Friday, April 10, 2009
Sara Schnadt will be working on-site at the MCA on Tuesday May 5th from 11am- 7pm.
Sara Schnadt is a performance and installation artist, originally from Scotland. She creates performance installations that use found objects and everyday gestures. Through her work she explores the unifying rituals and values of western cultures, gift giving, mortality; and collective knowledge. Sarah received her MFA in Performance from the School of the Art Institute of Chicago.
Check out more about Sara at her website: http://saraschnadt.com
1. Could you describe an average day in the studio? Do you have any routines?
I don’t spend a large chunk of consecutive time in my studio unless I am in production for a project, so I don’t have a set usual routine. Things that I consider part of my studio practice include research, seeing a lot of art, going to hear artist and other lectures regularly that relate to my work (I fold most of my social time into these activities to get more out of my free time and to have great creative dialogue with friends), sourcing (I spend a lot of quality time at home depot), and testing ideas and construction methods in my studio. The decision-making process for my work happens at any time during my day (on the train, at work, talking to another artist, researching online) and so the time in my studio is usually about refining an idea, making drawings about how to execute it, writing proposals, and straight building/fabricating.
2. What do you collect and how does it inspire you?
I collect vintage post cards, old national geographics, recipe books from different time periods, books about engineering, physics, the philosophy of math, architecture, interesting images on Flickr, diagrams, vintage maps. I love ephemera about the history or ethos of technological progress. This material inspires my work and also often becomes its raw materials.
3. What do you like to listen to/watch while creating?
Pandora (all sorts of music, I like to try new genre combos and test Pandora’s algorithms’ curatorial skills), and if I am doing something super repetitive, a movie (esp. I like to watch Charlie’s Angels Full Throttle -which I own- when I am cranking on building something because of its fabulous uber-can-do women who are also funny). Love that film.
4. What are some of your favorite websites/blogs to visit?
Flickr, a starting place for image sourcing, so helpful, I use it a LOT.
Facebook, for a daily sense of my art community and things going on.
Wikipedia, as a starting place for most of my research, especially when it is outside of my current knowledge base. I also find it super inspiring as a project.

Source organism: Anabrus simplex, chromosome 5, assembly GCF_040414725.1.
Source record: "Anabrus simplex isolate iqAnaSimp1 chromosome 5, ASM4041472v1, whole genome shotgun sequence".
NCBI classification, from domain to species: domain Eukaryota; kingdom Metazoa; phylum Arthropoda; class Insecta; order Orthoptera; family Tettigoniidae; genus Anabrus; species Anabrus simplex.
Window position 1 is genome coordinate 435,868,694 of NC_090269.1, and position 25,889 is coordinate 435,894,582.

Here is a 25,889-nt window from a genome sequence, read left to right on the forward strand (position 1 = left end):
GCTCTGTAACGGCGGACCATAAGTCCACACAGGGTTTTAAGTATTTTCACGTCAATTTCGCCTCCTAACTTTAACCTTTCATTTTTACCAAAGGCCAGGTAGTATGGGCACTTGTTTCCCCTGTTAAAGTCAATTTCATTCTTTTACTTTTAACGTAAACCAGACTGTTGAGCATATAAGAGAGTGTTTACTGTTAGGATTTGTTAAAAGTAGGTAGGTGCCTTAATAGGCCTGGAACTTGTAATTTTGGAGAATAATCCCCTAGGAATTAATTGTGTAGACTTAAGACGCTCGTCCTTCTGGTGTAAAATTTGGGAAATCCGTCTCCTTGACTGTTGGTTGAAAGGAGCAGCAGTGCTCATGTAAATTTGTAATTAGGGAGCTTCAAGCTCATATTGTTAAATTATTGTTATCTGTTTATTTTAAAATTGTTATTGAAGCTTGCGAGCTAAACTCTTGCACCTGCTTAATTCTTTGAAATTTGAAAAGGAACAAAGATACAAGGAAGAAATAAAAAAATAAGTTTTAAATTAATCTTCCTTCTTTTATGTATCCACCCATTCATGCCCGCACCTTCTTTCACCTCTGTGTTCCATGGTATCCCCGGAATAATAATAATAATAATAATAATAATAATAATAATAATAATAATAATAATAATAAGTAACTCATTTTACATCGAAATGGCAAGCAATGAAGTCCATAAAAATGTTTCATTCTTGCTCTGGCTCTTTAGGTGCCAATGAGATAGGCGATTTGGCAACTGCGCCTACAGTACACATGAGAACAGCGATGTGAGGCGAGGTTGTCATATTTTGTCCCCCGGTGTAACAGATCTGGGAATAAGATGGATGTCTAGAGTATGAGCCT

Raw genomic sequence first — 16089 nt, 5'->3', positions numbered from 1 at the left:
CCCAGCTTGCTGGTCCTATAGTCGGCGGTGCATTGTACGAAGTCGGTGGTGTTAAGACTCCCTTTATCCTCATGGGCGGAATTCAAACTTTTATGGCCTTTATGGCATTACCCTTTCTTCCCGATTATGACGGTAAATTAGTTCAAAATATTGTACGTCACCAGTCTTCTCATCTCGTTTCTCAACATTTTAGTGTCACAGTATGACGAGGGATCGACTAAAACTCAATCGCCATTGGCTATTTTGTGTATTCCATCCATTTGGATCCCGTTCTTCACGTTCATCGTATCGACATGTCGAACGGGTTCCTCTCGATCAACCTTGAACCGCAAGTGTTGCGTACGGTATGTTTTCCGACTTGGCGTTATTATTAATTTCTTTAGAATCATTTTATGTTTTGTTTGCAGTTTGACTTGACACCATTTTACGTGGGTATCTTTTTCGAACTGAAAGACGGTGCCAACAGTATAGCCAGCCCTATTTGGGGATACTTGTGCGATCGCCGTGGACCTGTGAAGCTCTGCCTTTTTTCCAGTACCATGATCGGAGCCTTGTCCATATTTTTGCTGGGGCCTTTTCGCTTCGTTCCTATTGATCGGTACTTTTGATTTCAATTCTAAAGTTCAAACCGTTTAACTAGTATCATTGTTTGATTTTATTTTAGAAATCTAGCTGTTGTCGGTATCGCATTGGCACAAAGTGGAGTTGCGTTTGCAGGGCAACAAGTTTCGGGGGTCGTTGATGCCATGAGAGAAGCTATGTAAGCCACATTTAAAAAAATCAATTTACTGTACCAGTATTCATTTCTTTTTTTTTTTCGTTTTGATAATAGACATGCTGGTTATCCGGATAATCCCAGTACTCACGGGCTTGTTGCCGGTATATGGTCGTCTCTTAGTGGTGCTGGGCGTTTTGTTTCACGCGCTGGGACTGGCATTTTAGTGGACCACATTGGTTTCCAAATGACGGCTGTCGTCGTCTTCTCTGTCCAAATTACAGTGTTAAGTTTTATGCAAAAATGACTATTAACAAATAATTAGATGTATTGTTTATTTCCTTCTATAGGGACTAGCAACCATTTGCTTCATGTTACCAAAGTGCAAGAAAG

Inventibles, for sourcing and inspiration. An insanely amazing site to help you find new innovative materials.
5. What would you consider to be Chicago’s best kept secret?
The beaches and beautiful lakefront public spaces. Every visitor I have hosted over the years has been surprised and very impressed by these - as well as the city’s urban planning in general.
6. What is your favorite piece in the MCA collection?
Sarah Sze’s installation Proportioned to the Groove (2005), for the architectural use of found materials, especially string. And the spectacular scale, inventiveness, grandness and whimsy of it all.
7. What do you do in your studio when you are procrastinating?
My studio is in my house, so usually that means I fold studio activities in with general house puttering (watering my plants, talking on the phone, tidying – I often like to be doing several things at once). Then after a while I settle down and can focus.
8. Who (living or dead) would you invite to a cocktail party?
9. Do you keep a sketchbook?
No. I keep a running list of bookmarks and a Google doc of to do’s and ideas though.
10. What's the last great book you read?
Haruki Murakami’s ‘Dance, Dance, Dance’. He is my favorite author. His narrative structures are so ingenious and his books are so curious and beautiful.
11. What do you do when you hit a creative block?
I keep the materials and visual references for the idea sitting out in my studio, move on to something else, get outside inspiration from surfing the internet, going to talks, openings, etc., and just let the idea percolate until it gels. Sometimes this takes several months or longer, sometimes it resolves quickly.
12. If you weren’t an artist what would you be doing?
I have a dual career, and I am most satisfied when I am working for my own art and also creating infrastructure for other artists in support of their careers (I oversaw design and build for Chicago Artists Resource website, which is also in the planning phase of going national based on my design). This gives me a much broader and richer relationship to the art world than working exclusively on my own art. If I were to do something else altogether I think astrophysics would be my first choice - you know, understanding the universe and all ( : I studied physics in college and it is an ongoing fascination.